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This toolkit consists of a six-step framework to assist you when working to resolve a professional practice issue in any context of practice. Tools to help you communicate your concerns related to the professional practice issue with all members of the team including your manager are also part of this toolkit.

Please note: if there is a risk to client safety as a result of any PPI, steps to ensure client safety need to be taken immediately and your manager must be notified. If you require assistance when working to resolve  a professional practice issue, do not hesitate to contact a Practice Consultant at CRNNS for support by emailing or calling 902.491.9744 (toll free: 1.800.565.9744).

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STEP 1: Identify the Professional Practice Issue

The first step in addressing a PPI is being able to identify the issue. As previously stated, a PPI is an issue that compromises client care/service by placing a client at risk or affects a nurse’s ability to provide care/service consistent with the Standards of Practice for Registered Nurses, Code of Ethics, other standards and guidelines, or agency policies or procedures.

In order to determine if your issue is a PPI, you can ask yourself the following questions:

  • Does the issue present a risk to clients?
  • Does the issue make it difficult to practice according to the Standards of Practice for Registered Nurses and/or Nurse Practitioners Standards of Practice, the CNA Code of Ethics, Acts or other legislation governing nursing practice?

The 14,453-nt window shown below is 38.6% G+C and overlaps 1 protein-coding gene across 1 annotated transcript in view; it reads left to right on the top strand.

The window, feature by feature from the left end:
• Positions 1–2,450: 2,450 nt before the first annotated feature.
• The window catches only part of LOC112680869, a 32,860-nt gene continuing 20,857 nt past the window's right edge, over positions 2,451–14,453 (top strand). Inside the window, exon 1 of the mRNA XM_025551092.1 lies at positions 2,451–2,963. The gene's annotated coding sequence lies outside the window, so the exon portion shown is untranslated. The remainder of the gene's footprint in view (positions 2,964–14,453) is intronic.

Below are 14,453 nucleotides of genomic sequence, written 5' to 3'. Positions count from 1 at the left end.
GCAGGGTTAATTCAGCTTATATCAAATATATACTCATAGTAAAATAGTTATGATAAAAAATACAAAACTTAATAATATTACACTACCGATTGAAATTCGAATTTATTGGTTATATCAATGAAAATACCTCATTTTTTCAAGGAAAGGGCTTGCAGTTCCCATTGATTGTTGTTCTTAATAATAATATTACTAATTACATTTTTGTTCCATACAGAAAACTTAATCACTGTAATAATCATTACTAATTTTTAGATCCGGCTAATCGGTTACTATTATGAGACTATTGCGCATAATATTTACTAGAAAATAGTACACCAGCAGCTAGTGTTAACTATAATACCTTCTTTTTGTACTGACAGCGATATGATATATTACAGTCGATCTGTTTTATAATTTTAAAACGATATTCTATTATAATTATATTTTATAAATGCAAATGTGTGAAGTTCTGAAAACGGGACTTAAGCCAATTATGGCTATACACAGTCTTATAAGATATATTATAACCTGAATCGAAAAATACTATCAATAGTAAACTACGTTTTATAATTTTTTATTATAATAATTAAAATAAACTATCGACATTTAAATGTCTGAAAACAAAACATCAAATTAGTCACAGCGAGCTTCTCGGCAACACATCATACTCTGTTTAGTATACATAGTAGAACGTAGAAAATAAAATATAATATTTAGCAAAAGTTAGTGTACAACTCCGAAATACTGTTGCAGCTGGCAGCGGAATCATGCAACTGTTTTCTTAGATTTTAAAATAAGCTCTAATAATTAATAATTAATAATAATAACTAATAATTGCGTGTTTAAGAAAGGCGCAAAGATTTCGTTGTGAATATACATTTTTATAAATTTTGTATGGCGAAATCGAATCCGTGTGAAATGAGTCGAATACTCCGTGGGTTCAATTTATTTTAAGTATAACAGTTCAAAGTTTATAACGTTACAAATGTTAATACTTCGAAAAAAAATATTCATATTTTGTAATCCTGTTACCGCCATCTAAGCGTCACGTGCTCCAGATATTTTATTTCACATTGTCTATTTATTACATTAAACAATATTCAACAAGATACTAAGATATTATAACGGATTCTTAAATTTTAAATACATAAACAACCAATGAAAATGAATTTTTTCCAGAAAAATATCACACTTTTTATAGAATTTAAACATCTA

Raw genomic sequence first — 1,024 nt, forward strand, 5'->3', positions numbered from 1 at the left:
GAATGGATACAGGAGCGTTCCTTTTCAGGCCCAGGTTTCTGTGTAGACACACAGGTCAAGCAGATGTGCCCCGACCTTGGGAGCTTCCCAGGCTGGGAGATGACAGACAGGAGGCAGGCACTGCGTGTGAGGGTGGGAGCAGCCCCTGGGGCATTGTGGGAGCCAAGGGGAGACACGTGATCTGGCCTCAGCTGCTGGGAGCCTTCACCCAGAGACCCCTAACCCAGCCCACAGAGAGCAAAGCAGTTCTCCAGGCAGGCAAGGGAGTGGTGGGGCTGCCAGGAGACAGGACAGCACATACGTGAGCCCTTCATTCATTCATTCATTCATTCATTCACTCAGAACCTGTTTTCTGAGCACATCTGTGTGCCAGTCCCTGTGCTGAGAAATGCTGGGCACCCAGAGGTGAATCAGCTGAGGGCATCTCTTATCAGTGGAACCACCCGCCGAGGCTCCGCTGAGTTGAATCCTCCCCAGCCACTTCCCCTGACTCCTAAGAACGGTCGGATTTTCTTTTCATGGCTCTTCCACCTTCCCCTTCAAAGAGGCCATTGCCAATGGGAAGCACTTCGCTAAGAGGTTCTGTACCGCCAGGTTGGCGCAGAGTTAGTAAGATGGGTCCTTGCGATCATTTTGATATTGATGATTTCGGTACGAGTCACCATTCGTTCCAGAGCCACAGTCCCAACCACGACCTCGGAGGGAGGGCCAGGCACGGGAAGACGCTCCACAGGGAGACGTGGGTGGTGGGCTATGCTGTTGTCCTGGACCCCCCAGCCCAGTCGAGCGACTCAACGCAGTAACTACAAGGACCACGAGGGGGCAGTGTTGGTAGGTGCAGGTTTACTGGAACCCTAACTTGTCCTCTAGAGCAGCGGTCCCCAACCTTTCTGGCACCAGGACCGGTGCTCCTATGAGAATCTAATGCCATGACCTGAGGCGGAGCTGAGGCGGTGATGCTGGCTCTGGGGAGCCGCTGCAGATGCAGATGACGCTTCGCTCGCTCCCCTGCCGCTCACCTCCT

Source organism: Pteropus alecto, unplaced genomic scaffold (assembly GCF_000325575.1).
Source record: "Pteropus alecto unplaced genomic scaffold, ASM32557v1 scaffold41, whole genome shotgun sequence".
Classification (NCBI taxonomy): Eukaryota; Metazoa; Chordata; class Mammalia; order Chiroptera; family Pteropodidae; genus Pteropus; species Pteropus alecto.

• Does the issue conflict with the organization’s standards, guidelines, and/or policies?

If you answered “yes” to any of these questions, you may have a professional practice issue. If you answered “no”, your issue is not likely a professional practice issue but still needs to be explored further and resolved.

Professional Practice Issue Examples:

  • Inappropriate use of social media such as friending or discussing clients on Facebook
  • An RN from OBS being floated to ICU and being assigned a ventilated patient without appropriate support
  • Withholding critical information about a client from the care team
  • Inaccurate or missed documentation about a client

STEP 2: Explore the Issue and Define how Client Care and/or Service is Affected

Taking the time to fully explore a PPI will help you to gain additional insight and a shared understanding among members of the healthcare team. This can also help prevent a quick response that could be influenced by incomplete information, personal emotions or assumptions.

Reflecting on a PPI is one way to look at the situation more objectively and can help to identify the root cause(s). Gaining your teams’ perspective can provide further clarity about the issue and support a team approach. The following questions have been designed to assist you to reflect on and explore a PPI in greater detail.

  1. What makes this a PPI? For example, how does this issue:
    • Place clients at risk?
    • Affect your ability to practise according to CRNNS’ nursing standards of practice and CNA code of ethics?
    • Prevent you from following agency policies and procedures?
  2. What factors have contributed to the PPI?
  3. Do you have the knowledge and skill to address the PPI?
  4. Who is affected by the PPI and what are their perspectives?
  5. Does your organizational policies, procedures, or guidelines contribute to this issue?
  6. Is this a recurring PPI? And if so, why is it recurring?